[0068] At block 1806, the method 1800 may include converting, according to the normalization specification, each of the rank values to a corresponding threshold value to generate the density threshold matrix 110. For example, as disclosed herein with reference to Figure 13, the function H(r) may be used to convert, according to the normalization specification 106, each of the rank values to a corresponding threshold value to generate the density threshold matrix 110.
[0069] At block 1808, the method 1800 may include receiving specifications of a threedimensional input object 108.
[0070] At block 1810, the method 1800 may include comparing each of the specifications of the threedimensional input object 108 to the corresponding threshold value in the density threshold matrix 110 to determine whether to turn on the voxel. For example, the rendering module 112 may compare each element of the 3D input object 108, input(x, y, z), against a corresponding threshold value in the density threshold matrix 110, threshold(x, y, z), at each location, to determine whether to turn on the voxel.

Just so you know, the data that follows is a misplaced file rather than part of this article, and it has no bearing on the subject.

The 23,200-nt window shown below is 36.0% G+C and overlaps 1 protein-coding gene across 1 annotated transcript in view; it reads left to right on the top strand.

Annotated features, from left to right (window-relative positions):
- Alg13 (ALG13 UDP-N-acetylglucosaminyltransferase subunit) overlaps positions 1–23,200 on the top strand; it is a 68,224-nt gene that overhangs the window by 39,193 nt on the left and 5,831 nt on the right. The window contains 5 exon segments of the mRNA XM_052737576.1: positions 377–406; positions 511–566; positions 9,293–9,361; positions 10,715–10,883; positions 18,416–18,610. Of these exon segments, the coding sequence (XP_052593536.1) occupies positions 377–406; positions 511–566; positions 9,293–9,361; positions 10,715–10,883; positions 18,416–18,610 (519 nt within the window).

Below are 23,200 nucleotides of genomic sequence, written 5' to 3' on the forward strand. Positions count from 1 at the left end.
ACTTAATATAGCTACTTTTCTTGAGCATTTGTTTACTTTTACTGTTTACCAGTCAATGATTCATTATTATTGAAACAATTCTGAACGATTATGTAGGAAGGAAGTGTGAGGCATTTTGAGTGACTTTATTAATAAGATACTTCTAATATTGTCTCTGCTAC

[0071] Referring to Figures 1 16 and 19, for the method 1900, at block 1902, the method may include receiving the density rank matrix 104. The density rank matrix 104 may include elements that include rank values. The rank values may specify an order by which a voxel is to be turned on to generate the output object 204.
[0072] At block 1904, the method 1900 may include receiving the normalization specification 106 of maximum and minimum structure sizes for structures that are to form the output object 204. For example, the normalization specification 106 may further include minimum and maximum structure sizes as specified by minimum and maximum nonzero thresholds ti and t_{2}, respectively, as disclosed herein.